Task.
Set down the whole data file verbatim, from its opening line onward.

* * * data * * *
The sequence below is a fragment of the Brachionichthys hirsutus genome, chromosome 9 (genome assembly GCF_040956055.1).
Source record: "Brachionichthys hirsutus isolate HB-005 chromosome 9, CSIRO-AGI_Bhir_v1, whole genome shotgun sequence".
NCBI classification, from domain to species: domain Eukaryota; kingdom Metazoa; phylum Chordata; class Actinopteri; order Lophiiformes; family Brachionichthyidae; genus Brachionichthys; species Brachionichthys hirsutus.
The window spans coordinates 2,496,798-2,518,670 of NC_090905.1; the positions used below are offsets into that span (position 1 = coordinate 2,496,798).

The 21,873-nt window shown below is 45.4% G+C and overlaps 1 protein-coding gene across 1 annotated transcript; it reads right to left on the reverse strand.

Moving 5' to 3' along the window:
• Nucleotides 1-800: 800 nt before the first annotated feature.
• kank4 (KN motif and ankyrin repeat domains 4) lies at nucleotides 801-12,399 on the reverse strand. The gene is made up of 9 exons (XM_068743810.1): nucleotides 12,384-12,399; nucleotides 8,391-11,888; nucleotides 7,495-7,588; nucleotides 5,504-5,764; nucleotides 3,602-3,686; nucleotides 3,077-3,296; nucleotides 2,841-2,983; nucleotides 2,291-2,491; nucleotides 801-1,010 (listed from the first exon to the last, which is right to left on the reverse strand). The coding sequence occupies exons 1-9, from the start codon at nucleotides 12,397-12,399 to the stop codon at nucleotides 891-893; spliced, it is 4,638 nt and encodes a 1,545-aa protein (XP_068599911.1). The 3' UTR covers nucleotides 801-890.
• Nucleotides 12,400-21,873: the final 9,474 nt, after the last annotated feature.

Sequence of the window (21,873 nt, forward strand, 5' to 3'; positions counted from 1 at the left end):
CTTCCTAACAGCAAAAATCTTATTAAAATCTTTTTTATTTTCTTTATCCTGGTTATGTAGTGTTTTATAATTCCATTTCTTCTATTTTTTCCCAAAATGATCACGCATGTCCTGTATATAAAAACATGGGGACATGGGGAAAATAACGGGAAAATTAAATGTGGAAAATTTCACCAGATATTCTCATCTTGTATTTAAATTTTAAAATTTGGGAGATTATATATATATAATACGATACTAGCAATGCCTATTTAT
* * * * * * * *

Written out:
The sequence below is a fragment of the Brachionichthys hirsutus genome, chromosome 9 (genome assembly GCF_040956055.1).
Source record: "Brachionichthys hirsutus isolate HB-005 chromosome 9, CSIRO-AGI_Bhir_v1, whole genome shotgun sequence".
NCBI classification, from domain to species: domain Eukaryota; kingdom Metazoa; phylum Chordata; class Actinopteri; order Lophiiformes; family Brachionichthyidae; genus Brachionichthys; species Brachionichthys hirsutus.
The window spans coordinates 2,496,798-2,518,670 of NC_090905.1; the positions used below are offsets into that span (position 1 = coordinate 2,496,798).

The 21,873-nt window shown below is 45.4% G+C and overlaps 1 protein-coding gene across 1 annotated transcript; it reads right to left on the reverse strand.

Moving 5' to 3' along the window:
• Nucleotides 1-800: 800 nt before the first annotated feature.
• kank4 (KN motif and ankyrin repeat domains 4) lies at nucleotides 801-12,399 on the reverse strand. The gene is made up of 9 exons (XM_068743810.1): nucleotides 12,384-12,399; nucleotides 8,391-11,888; nucleotides 7,495-7,588; nucleotides 5,504-5,764; nucleotides 3,602-3,686; nucleotides 3,077-3,296; nucleotides 2,841-2,983; nucleotides 2,291-2,491; nucleotides 801-1,010 (listed from the first exon to the last, which is right to left on the reverse strand). The coding sequence occupies exons 1-9, from the start codon at nucleotides 12,397-12,399 to the stop codon at nucleotides 891-893; spliced, it is 4,638 nt and encodes a 1,545-aa protein (XP_068599911.1). The 3' UTR covers nucleotides 801-890.
• Nucleotides 12,400-21,873: the final 9,474 nt, after the last annotated feature.

Sequence of the window (21,873 nt, forward strand, 5' to 3'; positions counted from 1 at the left end):
CTTCCTAACAGCAAAAATCTTATTAAAATCTTTTTTATTTTCTTTATCCTGGTTATGTAGTGTTTTATAATTCCATTTCTTCTATTTTTTCCCAAAATGATCACGCATGTCCTGTATATAAAAACATGGGGACATGGGGAAAATAACGGGAAAATTAAATGTGGAAAATTTCACCAGATATTCTCATCTTGTATTTAAATTTTAAAATTTGGGAGATTATATATATATAATACGATACTAGCAATGCCTATTTAT